To close off the long review, I thought of another aspect I loved. The mystery. It was built up nicely, wrapped up nicely, but kept you hooked throughout the entire series. The sub-plots were interesting and engaging as well, along with the minor characters. There is so much more I can say about this (it feels like I'm making one of those thank-you speeches and I'm running out of time but I still have so much to say!)
The reason the series gets and 8.8 is because despite all the wonderful writing/plot/world/mystery, the characters just ughhh. I spent a LONG time annoyed throughout the book and since it's a long book, that isn't a good sign. The annoying-ness of the charaters justified the rating for me, becuase if I'm annoyed, I'm not enjoying the book, and the rating is based on how much I enjoyed the book. Capiche?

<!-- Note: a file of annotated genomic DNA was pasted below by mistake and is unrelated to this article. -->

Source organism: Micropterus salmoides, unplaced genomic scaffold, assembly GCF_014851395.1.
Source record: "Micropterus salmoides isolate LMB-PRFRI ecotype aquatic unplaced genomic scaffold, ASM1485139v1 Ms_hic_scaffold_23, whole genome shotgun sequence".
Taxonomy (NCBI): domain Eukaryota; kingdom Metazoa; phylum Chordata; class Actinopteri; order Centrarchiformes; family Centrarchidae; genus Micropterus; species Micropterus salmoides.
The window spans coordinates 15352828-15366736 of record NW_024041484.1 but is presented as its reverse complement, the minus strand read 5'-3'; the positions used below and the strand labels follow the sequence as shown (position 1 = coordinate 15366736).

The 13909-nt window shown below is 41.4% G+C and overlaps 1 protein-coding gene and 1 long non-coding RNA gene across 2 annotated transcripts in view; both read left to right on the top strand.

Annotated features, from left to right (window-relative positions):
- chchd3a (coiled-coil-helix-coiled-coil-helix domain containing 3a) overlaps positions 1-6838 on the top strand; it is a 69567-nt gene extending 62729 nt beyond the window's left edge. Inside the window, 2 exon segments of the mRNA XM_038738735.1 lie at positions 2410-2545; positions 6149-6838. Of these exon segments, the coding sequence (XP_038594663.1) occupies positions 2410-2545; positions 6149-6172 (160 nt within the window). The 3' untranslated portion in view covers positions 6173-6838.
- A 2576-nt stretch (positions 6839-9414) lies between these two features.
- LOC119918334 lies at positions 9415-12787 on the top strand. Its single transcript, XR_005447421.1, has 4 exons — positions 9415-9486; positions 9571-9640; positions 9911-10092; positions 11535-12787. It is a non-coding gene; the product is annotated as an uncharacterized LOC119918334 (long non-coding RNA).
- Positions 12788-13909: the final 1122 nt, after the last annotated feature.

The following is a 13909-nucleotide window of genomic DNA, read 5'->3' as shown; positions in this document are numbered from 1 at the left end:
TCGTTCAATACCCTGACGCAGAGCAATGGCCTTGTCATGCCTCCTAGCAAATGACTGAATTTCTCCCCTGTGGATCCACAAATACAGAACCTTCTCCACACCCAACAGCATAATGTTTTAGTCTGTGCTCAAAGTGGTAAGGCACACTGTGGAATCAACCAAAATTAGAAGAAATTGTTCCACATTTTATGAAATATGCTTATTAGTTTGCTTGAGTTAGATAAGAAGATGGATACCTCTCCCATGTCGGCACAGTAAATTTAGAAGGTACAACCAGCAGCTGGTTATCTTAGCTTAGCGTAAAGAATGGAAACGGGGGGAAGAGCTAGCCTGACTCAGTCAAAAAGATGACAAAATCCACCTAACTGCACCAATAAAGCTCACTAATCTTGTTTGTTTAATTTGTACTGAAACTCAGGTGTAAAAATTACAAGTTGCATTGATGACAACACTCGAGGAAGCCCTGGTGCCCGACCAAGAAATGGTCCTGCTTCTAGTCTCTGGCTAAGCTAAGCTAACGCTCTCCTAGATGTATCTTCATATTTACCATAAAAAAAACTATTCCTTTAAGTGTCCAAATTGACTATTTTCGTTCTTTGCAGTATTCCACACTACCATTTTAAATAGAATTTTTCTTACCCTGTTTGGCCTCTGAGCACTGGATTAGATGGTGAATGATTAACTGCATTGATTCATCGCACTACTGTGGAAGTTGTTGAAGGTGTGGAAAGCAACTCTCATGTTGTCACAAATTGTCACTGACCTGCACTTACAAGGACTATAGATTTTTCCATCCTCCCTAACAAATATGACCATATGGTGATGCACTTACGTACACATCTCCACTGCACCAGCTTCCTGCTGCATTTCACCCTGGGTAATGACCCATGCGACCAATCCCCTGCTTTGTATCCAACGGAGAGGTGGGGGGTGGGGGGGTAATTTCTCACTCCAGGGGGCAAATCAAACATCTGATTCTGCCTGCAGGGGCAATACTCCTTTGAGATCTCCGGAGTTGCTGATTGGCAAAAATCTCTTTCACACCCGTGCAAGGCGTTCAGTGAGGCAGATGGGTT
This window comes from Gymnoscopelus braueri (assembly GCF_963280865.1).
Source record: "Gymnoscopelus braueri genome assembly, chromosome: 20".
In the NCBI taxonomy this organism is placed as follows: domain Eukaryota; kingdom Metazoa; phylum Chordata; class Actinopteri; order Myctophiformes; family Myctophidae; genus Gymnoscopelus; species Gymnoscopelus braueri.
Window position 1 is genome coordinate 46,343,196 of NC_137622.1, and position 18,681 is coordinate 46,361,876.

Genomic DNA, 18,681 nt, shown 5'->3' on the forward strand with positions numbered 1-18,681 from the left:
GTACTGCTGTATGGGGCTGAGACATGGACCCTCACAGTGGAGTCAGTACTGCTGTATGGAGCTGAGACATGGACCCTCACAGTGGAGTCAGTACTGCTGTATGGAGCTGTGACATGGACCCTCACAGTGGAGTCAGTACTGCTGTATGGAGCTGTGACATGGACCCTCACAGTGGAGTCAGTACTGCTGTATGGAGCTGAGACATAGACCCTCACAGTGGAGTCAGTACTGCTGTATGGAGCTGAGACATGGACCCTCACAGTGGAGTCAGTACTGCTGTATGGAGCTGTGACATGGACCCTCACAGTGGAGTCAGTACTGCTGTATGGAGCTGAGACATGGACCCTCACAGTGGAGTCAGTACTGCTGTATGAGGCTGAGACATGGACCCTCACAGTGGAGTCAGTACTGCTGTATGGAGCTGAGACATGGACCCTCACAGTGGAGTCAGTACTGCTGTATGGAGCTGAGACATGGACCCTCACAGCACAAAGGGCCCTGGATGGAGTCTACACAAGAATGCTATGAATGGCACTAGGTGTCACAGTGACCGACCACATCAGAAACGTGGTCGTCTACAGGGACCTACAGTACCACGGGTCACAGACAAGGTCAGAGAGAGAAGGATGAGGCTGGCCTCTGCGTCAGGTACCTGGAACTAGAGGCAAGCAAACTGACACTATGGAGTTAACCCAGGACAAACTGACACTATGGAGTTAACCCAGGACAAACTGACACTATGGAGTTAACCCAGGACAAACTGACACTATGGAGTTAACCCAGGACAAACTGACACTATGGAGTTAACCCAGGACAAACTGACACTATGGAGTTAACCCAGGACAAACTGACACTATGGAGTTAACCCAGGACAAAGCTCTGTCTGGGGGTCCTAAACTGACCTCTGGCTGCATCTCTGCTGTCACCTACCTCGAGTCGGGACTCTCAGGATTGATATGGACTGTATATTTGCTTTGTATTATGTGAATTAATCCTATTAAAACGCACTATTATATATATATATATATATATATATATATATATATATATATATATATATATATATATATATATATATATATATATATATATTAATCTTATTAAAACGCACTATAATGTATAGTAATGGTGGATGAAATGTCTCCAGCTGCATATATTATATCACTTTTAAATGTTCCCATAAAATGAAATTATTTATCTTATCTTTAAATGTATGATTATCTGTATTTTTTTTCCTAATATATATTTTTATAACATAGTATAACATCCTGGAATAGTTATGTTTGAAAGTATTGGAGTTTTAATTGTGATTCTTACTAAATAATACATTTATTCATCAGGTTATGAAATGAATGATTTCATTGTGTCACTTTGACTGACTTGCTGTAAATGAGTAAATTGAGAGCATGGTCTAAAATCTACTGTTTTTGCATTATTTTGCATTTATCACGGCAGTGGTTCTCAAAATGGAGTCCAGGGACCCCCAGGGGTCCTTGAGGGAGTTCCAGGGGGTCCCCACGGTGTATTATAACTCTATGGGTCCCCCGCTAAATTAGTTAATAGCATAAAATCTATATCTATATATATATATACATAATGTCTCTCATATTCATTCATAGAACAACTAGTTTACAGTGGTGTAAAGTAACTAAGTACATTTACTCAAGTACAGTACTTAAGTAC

Series Rating 8.8/10
Individual book ratings:
Book 1 A Great and Terrible Beauty: 8.7/10
Book 2 Rebel Angels: 8.8/10
Book 3 The Sweet Far Thing: 8.8/10
Overall thoughts in less that 10 sentences: The series is highly recomended for those who enjoy historical fiction, it has a wonderful blend of mystery, magic, romance, and drama, and it is well written as well. Characters are realistic, both the major and minor ones albeit they may get on your nerves. The plot is ambitious but pulled of very nicely, and the conflicts between the good people and bad people actually had depth. The setting is described marvelously (omg, I hate that word!) and the ending was fulfilling. An overall great series I recommend to all!!!
PS- tell me if you actually read the majority of the post ;) and tell me if you didn't! haha
PPS- I LOVE the covers for all three books. The girl in the corset is fitting for the novel, the time period, and the character!
PPPS- whoa, lots of tags!